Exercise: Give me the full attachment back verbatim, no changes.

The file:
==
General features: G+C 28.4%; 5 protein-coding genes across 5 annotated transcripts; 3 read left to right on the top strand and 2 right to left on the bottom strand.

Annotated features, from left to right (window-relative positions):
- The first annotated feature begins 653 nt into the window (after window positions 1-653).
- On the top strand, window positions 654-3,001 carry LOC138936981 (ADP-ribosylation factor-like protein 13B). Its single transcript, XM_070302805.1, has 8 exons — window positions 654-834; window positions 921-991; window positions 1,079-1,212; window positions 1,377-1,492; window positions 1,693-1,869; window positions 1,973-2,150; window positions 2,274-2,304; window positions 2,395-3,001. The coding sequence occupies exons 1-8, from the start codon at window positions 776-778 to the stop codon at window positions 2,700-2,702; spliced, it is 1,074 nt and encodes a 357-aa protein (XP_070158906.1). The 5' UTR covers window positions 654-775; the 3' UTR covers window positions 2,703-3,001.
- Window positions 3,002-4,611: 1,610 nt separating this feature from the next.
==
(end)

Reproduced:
General features: G+C 28.4%; 5 protein-coding genes across 5 annotated transcripts; 3 read left to right on the top strand and 2 right to left on the bottom strand.

Annotated features, from left to right (window-relative positions):
- The first annotated feature begins 653 nt into the window (after window positions 1-653).
- On the top strand, window positions 654-3,001 carry LOC138936981 (ADP-ribosylation factor-like protein 13B). Its single transcript, XM_070302805.1, has 8 exons — window positions 654-834; window positions 921-991; window positions 1,079-1,212; window positions 1,377-1,492; window positions 1,693-1,869; window positions 1,973-2,150; window positions 2,274-2,304; window positions 2,395-3,001. The coding sequence occupies exons 1-8, from the start codon at window positions 776-778 to the stop codon at window positions 2,700-2,702; spliced, it is 1,074 nt and encodes a 357-aa protein (XP_070158906.1). The 5' UTR covers window positions 654-775; the 3' UTR covers window positions 2,703-3,001.
- Window positions 3,002-4,611: 1,610 nt separating this feature from the next.